I've already seen The Sopranos, the most perfect show ever created, so that was out as my quarantine series. But I wanted something on the same elite level. I remember literally Googling "best show ever created," and right alongside The Sopranos was The Wire. My fiancé and I subsequently spent at least one hour a night watching Detective McNulty deal with all sorts of crime in Baltimore. It has the case-cracking appeal of Law & Order with a touch of The Sopranos’ mafia drama, given the tension between the police force and residents of the city. Each season has a slightly different storyline, and each gets a beautifully wrapped up ending — especially the last one. It takes some time to get used to the pace and the many characters, but once you're into it, you'll be hooked. —Rachel Lapidos

The Leftovers (HBO Max, Hulu)

The Leftovers encapsulates our current moment almost too perfectly. In the wake of a mass casualty event, characters struggle to find meaning in a senseless tragedy that fundamentally and irrevocably re-shaped their world. They all react to their trauma and grief in different ways: some cling to any shred of normalcy, others tear their lives down to start anew, and several join a fanatical cult that enacts increasingly violent acts of terrorism as an outlet for their feelings of anger and powerlessness. Watching Damon Lindelof's underrated HBO drama in 2021 may seem like an act of self-flagellation, and it kind of is. But it's also surprisingly funny, cathartic, and hopeful. —Jefferson Grubbs

Schitt’s Creek (Netflix)

What better way to ignore your problems than by getting lost in someone else’s? In this gem of a Canadian comedy, the Rose family is forced to move to a small town they purchased as a joke after losing their fortune. There, they have to deal with the eccentric townspeople while trying their best to GTFO, though they ultimately end up growing into better, more compassionate people. There’s a reason the critically beloved series swept the 2020 Emmys: it’s both genuinely touching and legitimately funny. —Kayla Blanton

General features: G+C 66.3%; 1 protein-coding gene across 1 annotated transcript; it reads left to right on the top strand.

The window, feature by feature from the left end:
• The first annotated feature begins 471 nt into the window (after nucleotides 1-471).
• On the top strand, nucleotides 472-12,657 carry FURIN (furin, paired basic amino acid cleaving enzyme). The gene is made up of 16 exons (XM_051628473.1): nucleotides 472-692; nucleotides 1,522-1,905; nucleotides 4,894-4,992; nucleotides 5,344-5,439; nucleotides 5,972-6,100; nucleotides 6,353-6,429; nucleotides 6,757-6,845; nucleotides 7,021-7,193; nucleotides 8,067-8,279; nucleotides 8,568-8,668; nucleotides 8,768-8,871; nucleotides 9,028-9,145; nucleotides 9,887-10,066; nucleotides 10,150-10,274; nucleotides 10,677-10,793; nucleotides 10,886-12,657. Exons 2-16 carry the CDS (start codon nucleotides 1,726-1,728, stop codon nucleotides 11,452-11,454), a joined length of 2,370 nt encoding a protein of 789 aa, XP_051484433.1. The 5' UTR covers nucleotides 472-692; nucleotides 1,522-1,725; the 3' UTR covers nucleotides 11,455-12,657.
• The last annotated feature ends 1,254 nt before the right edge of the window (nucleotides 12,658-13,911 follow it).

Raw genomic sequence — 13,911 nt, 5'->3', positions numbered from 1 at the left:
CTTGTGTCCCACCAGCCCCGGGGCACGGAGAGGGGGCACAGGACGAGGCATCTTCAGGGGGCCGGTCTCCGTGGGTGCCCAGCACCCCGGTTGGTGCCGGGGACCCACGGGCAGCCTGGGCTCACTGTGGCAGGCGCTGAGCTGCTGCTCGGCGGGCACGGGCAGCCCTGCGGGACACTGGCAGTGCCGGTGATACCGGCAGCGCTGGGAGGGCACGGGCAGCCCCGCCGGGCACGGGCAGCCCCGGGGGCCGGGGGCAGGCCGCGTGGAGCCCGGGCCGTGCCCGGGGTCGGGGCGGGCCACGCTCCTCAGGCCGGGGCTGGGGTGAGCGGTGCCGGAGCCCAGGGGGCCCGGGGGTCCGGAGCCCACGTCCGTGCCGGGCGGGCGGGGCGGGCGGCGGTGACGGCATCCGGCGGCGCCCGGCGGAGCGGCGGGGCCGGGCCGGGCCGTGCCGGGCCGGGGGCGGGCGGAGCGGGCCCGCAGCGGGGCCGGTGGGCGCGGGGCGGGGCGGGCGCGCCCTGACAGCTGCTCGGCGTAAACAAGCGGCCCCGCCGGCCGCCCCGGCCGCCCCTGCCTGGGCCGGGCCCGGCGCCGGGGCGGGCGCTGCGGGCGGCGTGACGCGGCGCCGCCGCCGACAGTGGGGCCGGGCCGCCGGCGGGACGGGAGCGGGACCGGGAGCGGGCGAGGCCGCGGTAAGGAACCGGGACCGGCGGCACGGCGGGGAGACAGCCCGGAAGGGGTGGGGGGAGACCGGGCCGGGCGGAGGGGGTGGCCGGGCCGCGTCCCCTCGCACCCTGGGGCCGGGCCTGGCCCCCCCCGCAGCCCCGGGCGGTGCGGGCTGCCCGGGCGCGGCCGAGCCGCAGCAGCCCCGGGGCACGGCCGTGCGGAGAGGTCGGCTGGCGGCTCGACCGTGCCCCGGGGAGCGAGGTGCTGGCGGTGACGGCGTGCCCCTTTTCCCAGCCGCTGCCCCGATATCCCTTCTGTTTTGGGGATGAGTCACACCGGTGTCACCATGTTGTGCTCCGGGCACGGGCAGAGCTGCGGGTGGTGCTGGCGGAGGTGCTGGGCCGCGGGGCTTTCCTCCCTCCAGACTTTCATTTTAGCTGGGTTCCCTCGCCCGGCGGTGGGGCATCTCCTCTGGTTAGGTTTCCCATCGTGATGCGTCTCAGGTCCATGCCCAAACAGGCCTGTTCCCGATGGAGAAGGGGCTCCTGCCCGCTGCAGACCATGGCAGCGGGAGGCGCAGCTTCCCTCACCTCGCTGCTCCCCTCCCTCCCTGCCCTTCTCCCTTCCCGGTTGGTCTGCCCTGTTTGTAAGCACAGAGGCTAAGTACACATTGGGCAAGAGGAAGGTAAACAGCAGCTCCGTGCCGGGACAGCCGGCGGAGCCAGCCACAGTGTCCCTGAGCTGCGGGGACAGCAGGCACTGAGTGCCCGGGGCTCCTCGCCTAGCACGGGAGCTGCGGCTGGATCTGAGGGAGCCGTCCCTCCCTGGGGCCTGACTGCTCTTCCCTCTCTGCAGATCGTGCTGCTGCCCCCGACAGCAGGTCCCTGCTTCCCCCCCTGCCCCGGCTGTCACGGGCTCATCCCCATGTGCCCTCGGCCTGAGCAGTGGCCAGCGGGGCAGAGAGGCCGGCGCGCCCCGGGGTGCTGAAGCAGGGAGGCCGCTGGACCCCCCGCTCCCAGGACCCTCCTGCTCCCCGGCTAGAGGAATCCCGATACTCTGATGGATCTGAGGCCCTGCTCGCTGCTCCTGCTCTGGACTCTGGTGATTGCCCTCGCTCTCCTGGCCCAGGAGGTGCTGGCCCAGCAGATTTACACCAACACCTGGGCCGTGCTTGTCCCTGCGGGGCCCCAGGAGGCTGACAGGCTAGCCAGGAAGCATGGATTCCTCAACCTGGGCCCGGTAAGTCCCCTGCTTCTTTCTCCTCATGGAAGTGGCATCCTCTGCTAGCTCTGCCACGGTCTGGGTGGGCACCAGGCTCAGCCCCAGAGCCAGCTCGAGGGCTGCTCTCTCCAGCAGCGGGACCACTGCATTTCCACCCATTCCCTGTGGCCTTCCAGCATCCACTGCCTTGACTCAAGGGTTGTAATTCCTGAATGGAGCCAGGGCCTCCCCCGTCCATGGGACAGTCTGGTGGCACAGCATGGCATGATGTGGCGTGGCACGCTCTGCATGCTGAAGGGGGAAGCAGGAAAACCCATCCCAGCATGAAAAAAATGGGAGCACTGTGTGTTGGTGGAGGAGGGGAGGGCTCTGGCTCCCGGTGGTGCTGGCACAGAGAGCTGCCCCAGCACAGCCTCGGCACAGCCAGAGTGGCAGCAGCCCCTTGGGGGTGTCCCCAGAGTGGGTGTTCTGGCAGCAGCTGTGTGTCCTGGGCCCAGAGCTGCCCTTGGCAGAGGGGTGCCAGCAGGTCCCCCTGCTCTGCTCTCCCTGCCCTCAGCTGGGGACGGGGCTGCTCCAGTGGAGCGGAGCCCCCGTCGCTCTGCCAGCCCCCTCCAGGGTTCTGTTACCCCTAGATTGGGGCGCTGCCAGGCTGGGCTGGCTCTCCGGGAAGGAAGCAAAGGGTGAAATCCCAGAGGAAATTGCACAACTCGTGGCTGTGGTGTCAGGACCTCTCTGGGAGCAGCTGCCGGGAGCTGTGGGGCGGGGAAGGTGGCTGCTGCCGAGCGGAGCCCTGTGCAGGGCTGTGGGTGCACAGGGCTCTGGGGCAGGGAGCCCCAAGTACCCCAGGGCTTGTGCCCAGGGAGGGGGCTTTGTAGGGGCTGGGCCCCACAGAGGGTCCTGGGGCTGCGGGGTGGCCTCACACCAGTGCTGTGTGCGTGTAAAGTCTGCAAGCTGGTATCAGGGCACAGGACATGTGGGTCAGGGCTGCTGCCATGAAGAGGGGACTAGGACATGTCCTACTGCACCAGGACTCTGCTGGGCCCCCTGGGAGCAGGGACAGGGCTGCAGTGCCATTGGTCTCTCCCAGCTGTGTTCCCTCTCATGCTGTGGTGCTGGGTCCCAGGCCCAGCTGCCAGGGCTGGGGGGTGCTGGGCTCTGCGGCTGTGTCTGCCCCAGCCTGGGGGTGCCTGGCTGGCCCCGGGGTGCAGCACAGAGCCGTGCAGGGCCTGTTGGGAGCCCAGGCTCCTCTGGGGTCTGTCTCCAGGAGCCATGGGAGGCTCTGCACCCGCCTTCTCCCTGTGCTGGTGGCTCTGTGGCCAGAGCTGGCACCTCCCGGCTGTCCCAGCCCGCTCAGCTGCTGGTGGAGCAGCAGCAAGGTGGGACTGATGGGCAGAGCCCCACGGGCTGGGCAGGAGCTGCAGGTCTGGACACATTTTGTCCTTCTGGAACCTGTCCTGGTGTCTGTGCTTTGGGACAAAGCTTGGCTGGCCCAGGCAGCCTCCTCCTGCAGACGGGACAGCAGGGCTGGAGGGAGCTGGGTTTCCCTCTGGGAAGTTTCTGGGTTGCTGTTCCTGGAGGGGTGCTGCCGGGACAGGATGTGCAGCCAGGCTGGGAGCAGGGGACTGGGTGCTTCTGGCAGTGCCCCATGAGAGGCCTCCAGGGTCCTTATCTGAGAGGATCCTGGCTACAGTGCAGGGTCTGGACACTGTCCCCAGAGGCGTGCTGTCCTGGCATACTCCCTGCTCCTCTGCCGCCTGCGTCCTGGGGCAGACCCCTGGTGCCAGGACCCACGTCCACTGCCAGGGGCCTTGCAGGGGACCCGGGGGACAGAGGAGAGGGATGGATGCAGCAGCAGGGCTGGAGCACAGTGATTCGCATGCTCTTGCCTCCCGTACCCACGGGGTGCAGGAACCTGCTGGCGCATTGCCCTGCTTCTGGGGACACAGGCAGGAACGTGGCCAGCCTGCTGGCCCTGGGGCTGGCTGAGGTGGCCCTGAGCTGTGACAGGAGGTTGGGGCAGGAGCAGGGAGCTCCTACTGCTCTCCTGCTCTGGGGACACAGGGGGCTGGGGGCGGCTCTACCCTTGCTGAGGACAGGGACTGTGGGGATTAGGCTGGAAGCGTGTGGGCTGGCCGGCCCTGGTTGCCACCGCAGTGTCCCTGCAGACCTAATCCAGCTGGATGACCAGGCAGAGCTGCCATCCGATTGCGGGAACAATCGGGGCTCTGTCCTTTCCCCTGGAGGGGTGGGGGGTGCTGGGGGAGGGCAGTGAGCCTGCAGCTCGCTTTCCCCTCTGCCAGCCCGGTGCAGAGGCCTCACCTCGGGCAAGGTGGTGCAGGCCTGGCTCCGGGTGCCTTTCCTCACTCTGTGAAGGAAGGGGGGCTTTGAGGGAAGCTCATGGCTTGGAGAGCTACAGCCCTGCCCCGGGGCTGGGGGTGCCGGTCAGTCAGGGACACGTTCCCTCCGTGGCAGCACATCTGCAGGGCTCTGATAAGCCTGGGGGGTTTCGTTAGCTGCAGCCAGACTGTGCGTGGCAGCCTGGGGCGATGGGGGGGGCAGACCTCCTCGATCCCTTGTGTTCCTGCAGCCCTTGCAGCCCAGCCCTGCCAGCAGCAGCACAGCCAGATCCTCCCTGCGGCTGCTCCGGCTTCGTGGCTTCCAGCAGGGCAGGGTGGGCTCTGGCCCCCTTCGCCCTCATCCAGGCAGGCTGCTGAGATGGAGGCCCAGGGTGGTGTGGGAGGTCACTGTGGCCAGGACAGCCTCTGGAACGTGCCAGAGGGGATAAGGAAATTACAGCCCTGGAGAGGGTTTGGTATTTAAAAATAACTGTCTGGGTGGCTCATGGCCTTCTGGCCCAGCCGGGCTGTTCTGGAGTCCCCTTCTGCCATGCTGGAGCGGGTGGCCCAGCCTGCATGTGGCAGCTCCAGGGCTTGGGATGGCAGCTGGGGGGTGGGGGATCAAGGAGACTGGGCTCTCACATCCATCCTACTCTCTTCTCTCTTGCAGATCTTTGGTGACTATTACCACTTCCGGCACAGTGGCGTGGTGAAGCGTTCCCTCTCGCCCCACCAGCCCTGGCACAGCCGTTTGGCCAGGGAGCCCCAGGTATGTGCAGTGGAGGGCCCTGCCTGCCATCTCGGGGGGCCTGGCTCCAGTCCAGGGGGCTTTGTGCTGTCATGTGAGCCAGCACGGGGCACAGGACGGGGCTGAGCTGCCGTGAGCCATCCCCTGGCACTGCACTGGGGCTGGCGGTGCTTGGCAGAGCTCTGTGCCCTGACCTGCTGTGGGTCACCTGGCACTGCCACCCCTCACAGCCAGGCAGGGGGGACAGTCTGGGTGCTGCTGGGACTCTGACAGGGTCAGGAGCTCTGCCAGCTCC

Game of Thrones (HBO Max)

If you’re one of the few people on the planet who still hasn’t seen Game of Thrones, being confined to your home during a global pandemic seems like as good a time as any to finally see what the hype is about. Even if you typically hate the fantasy genre (*raises hand*), there’s a little something for everyone: ruthless murder, juicy incestuous relationships, action-packed war scenes. The high-budget series is basically a cinematic masterpiece, and with eight seasons of episodes that each clock in at well over an hour, it’ll keep you occupied for several months to come. Plus, there are plenty of explainers, theories, and Reddit threads to eat up your time after the credits. —Jordyn Tilchen

The Americans (Amazon Prime)

Six months is just the right amount of time to properly immerse yourself in FX's still-underrated spy drama without becoming so invested that you begin to think your apartment is bugged by the Russians. In six near-perfect seasons (and one series finale that belongs in the pantheon of Satisfying TV Finales), it builds out a well-researched and mostly historically accurate depiction of Cold War-era espionage. If you're not into spies, that’s fine — at its core, The Americans is a drama about family and trust. You might come for the nail-biting spy scenes, but you'll stick around for the truly heartbreaking exploration of identity. —Samantha Rollins

Steven Universe (HBO Max, Hulu)

Steven Universe may look like a goofy, animated kids' series, but the five-season show (which also features a musical movie and a "post-happily ever after"-style epilogue season) is actually quite emotionally nuanced. Following Steven and the Crystal Gems — a rebel group of magical aliens who revolted against their imperialist galactic overlords to protect Earth — it's the perfect watch for anyone looking for something lighthearted and silly that also explores serious themes like non-traditional families, LGTBQ+ relationships, and intergenerational trauma. On top of that, the animation is beautiful! —Justice Namaste

Grey's Anatomy (Netflix)

The idea of watching a medical drama amid a global pandemic may feel counterintuitive, but the increasingly bonkers cases are actually kind of a nice break from reality. Across over 300 episodes, the show follows the personal and professional lives of surgical interns at Seattle Grace Hospital. Yes, medicine is a big part of the show, but it's the characters’ misadventures and messy love lives that will hook you. Expect to laugh, cry, and scream at the TV. Bonus? The soundtrack is *chef’s kiss* and there are some excellent celeb cameos – including a very young Demi Lovato and baby Millie Bobby Brown. —Sam Rogers